Some people are fascinated by history. They subscribe to cable TV just to get the History Channel. If you’re one of those history buffs, you may be interested in the following chronicle of TCP/IP’s humble origins. (For maximum effect, play some melancholy violin music in the background as you read the rest of this sidebar.)

In the summer of 1969, the four mop-topped singers from Liverpool were breaking up. The war in Vietnam was escalating. Astronauts Neil Armstrong and Buzz Aldrin walked on the moon. And the Department of Defense built a computer network called ARPANET to link its defense installations with several major universities throughout the United States.

By the early 1970s, ARPANET was becoming difficult to manage. So it was split into two networks: one for military use, called MILNET, and the other for nonmilitary use. The nonmilitary network retained the name ARPANET. To link MILNET with ARPANET, a new method of connecting networks, called Internet Protocol or just IP for short, was invented. The whole purpose of IP was to enable these two networks to communicate with each other.

Fortunately, the designers of IP realized that it wouldn’t be too long before other networks wanted to join in the fun, so they designed IP to allow for more than two networks. In fact, their ingenious design allowed for tens of thousands of networks to communicate via IP. The decision was a fortuitous one, as the Internet quickly began to grow. By the mid-1980s, the original ARPANET reached its limits. Just in time, the National Science Foundation (NSF) decided to get into the game. NSF had built a network called NSFNET to link its huge supercomputers.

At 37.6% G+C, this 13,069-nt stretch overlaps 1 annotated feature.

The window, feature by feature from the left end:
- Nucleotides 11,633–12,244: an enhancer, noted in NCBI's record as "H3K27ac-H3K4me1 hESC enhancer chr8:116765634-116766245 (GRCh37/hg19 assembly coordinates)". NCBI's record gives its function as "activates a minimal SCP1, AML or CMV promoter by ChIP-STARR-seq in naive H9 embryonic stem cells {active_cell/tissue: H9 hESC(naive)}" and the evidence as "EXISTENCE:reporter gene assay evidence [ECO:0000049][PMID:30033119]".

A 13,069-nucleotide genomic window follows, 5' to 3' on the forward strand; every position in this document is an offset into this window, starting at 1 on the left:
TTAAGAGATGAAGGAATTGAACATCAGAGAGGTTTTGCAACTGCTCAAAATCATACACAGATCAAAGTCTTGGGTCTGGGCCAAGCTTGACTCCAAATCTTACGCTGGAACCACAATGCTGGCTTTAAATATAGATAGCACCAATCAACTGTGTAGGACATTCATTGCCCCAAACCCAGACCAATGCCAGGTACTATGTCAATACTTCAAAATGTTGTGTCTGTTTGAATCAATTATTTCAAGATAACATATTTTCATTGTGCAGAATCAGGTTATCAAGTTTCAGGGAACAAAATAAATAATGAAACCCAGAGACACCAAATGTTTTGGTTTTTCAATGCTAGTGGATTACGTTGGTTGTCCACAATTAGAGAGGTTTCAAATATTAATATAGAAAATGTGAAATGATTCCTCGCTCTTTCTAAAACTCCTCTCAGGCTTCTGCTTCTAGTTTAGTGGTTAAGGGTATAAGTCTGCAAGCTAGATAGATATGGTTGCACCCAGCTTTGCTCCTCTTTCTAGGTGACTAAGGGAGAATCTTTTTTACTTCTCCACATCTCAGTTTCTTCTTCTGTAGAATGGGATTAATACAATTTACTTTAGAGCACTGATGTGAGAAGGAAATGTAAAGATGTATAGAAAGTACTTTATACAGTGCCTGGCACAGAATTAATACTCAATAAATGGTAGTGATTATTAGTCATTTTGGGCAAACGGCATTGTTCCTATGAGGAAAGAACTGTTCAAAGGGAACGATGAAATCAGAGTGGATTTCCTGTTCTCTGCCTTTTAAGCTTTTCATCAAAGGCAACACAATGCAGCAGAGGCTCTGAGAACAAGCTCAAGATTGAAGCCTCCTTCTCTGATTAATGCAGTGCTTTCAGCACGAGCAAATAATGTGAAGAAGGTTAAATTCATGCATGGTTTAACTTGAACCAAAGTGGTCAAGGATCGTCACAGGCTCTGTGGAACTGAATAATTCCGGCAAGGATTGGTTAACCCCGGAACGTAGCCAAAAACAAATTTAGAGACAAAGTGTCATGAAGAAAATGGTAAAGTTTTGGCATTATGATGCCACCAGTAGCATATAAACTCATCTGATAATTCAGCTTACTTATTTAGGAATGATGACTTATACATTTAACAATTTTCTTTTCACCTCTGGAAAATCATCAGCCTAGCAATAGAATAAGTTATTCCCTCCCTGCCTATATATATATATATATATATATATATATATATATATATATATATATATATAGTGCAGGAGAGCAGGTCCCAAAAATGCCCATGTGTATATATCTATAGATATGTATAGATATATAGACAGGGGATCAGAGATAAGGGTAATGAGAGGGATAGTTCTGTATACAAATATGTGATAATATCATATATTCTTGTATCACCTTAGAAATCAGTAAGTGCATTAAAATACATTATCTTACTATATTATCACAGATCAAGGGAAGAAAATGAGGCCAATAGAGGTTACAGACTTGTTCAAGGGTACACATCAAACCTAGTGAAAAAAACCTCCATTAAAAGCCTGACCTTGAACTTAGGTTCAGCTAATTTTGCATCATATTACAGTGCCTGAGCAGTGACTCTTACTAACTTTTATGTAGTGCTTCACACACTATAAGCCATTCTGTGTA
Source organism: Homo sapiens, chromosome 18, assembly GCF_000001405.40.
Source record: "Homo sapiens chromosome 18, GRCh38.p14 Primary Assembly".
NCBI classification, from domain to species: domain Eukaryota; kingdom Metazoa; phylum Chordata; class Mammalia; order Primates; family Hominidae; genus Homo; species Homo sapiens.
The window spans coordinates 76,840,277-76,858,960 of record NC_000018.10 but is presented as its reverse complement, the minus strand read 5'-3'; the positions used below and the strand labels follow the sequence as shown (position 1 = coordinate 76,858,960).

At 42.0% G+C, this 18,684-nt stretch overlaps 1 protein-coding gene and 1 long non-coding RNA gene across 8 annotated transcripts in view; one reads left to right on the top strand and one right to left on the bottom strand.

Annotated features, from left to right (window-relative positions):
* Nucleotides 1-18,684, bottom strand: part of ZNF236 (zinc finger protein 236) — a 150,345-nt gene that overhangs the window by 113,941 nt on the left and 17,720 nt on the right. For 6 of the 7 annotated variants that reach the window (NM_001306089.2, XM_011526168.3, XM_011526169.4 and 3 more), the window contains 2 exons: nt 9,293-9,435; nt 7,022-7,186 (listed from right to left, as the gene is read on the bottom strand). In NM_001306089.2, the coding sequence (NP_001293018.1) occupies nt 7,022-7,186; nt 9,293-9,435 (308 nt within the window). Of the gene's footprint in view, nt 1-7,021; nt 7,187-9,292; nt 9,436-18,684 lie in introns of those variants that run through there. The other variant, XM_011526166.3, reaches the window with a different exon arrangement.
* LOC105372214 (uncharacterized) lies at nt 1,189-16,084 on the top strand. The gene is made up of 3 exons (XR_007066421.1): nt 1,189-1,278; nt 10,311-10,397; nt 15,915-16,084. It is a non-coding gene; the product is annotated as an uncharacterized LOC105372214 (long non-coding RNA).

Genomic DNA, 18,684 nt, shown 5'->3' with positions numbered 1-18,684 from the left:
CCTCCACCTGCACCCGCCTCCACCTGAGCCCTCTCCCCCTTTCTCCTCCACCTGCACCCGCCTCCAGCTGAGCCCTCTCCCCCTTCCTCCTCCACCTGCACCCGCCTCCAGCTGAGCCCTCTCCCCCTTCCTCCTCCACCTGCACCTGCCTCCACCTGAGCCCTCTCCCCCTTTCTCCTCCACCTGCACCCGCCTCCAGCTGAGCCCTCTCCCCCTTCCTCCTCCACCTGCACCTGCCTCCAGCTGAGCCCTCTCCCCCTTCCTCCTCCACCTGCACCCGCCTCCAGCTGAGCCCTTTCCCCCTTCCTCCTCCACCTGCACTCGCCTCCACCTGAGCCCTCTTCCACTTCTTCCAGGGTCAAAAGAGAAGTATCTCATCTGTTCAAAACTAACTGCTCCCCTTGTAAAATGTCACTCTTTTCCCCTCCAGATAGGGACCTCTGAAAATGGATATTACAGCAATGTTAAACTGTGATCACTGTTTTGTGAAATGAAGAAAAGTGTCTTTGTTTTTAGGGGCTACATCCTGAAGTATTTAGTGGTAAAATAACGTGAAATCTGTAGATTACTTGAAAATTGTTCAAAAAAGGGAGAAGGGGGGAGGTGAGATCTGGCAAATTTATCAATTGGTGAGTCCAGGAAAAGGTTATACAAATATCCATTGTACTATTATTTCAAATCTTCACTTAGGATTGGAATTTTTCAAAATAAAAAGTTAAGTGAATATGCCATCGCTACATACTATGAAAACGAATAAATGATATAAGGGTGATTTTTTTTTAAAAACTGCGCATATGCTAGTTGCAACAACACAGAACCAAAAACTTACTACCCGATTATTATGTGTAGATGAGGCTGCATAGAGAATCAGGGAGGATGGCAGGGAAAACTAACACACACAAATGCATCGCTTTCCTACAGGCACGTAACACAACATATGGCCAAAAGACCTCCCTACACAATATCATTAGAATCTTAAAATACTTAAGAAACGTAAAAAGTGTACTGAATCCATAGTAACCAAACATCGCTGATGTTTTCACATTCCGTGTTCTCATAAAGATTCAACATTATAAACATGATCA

NSFNET replaced ARPANET as the new background for the Internet. Around that time, such magazines as Time and Newsweek began writing articles about this new phenomenon called the Internet, and the Net (as it became nicknamed) began to grow like wildfire. Soon NSFNET couldn’t keep up with the growth, so several private commercial networks took over management of the Internet backbone. The Internet has grown at a dizzying rate ever since, and nobody knows how long this frenetic growth rate will continue. One thing is sure: TCP/IP is now the most popular networking protocol in the world.

IEEE 802.3ba standard released - 40Gb/s and 100Gb/s Ethernet become reality!